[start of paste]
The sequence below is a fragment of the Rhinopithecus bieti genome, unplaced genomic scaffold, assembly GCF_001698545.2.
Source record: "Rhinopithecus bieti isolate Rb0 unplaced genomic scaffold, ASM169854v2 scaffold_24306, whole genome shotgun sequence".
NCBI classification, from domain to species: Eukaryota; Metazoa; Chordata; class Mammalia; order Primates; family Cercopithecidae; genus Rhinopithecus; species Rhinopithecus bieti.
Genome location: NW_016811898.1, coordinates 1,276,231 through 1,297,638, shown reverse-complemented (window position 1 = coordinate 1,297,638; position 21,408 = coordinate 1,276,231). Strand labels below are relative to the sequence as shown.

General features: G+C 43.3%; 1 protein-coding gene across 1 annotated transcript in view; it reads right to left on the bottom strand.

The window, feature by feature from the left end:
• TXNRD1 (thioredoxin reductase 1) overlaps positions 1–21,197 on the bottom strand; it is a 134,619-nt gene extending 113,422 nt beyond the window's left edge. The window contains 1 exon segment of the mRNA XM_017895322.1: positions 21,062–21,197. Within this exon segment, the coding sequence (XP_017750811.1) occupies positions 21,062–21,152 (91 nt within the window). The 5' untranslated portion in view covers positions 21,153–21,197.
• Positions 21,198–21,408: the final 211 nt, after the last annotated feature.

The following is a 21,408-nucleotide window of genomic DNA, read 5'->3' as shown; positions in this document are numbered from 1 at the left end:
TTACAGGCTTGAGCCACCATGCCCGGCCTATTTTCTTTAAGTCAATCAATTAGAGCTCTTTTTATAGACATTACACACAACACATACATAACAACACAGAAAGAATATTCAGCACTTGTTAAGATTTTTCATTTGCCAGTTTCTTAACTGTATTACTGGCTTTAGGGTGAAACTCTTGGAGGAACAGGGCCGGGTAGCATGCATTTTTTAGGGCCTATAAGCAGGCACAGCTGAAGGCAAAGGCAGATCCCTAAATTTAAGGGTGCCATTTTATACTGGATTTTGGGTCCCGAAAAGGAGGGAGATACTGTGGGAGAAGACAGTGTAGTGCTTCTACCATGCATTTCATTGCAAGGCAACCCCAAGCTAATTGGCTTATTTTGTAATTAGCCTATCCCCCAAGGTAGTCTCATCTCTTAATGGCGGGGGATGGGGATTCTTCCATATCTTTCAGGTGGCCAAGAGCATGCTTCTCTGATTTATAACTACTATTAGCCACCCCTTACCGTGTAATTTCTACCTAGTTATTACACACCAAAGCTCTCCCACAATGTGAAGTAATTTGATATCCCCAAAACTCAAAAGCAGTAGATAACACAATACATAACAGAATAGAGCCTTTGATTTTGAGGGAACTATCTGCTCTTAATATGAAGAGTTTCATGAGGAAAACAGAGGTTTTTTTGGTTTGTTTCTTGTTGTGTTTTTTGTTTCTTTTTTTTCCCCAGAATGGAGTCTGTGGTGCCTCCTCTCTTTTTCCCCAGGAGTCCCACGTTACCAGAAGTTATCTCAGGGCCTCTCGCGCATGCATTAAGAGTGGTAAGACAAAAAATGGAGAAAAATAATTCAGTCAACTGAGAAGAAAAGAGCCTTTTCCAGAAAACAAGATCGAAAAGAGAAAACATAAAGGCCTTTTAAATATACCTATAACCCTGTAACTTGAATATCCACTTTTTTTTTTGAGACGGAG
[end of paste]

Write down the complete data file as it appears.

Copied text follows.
The sequence below is a fragment of the Rhinopithecus bieti genome, unplaced genomic scaffold, assembly GCF_001698545.2.
Source record: "Rhinopithecus bieti isolate Rb0 unplaced genomic scaffold, ASM169854v2 scaffold_24306, whole genome shotgun sequence".
NCBI classification, from domain to species: Eukaryota; Metazoa; Chordata; class Mammalia; order Primates; family Cercopithecidae; genus Rhinopithecus; species Rhinopithecus bieti.
Genome location: NW_016811898.1, coordinates 1,276,231 through 1,297,638, shown reverse-complemented (window position 1 = coordinate 1,297,638; position 21,408 = coordinate 1,276,231). Strand labels below are relative to the sequence as shown.

General features: G+C 43.3%; 1 protein-coding gene across 1 annotated transcript in view; it reads right to left on the bottom strand.

The window, feature by feature from the left end:
• TXNRD1 (thioredoxin reductase 1) overlaps positions 1–21,197 on the bottom strand; it is a 134,619-nt gene extending 113,422 nt beyond the window's left edge. The window contains 1 exon segment of the mRNA XM_017895322.1: positions 21,062–21,197. Within this exon segment, the coding sequence (XP_017750811.1) occupies positions 21,062–21,152 (91 nt within the window). The 5' untranslated portion in view covers positions 21,153–21,197.
• Positions 21,198–21,408: the final 211 nt, after the last annotated feature.

The following is a 21,408-nucleotide window of genomic DNA, read 5'->3' as shown; positions in this document are numbered from 1 at the left end:
TTACAGGCTTGAGCCACCATGCCCGGCCTATTTTCTTTAAGTCAATCAATTAGAGCTCTTTTTATAGACATTACACACAACACATACATAACAACACAGAAAGAATATTCAGCACTTGTTAAGATTTTTCATTTGCCAGTTTCTTAACTGTATTACTGGCTTTAGGGTGAAACTCTTGGAGGAACAGGGCCGGGTAGCATGCATTTTTTAGGGCCTATAAGCAGGCACAGCTGAAGGCAAAGGCAGATCCCTAAATTTAAGGGTGCCATTTTATACTGGATTTTGGGTCCCGAAAAGGAGGGAGATACTGTGGGAGAAGACAGTGTAGTGCTTCTACCATGCATTTCATTGCAAGGCAACCCCAAGCTAATTGGCTTATTTTGTAATTAGCCTATCCCCCAAGGTAGTCTCATCTCTTAATGGCGGGGGATGGGGATTCTTCCATATCTTTCAGGTGGCCAAGAGCATGCTTCTCTGATTTATAACTACTATTAGCCACCCCTTACCGTGTAATTTCTACCTAGTTATTACACACCAAAGCTCTCCCACAATGTGAAGTAATTTGATATCCCCAAAACTCAAAAGCAGTAGATAACACAATACATAACAGAATAGAGCCTTTGATTTTGAGGGAACTATCTGCTCTTAATATGAAGAGTTTCATGAGGAAAACAGAGGTTTTTTTGGTTTGTTTCTTGTTGTGTTTTTTGTTTCTTTTTTTTCCCCAGAATGGAGTCTGTGGTGCCTCCTCTCTTTTTCCCCAGGAGTCCCACGTTACCAGAAGTTATCTCAGGGCCTCTCGCGCATGCATTAAGAGTGGTAAGACAAAAAATGGAGAAAAATAATTCAGTCAACTGAGAAGAAAAGAGCCTTTTCCAGAAAACAAGATCGAAAAGAGAAAACATAAAGGCCTTTTAAATATACCTATAACCCTGTAACTTGAATATCCACTTTTTTTTTTGAGACGGAG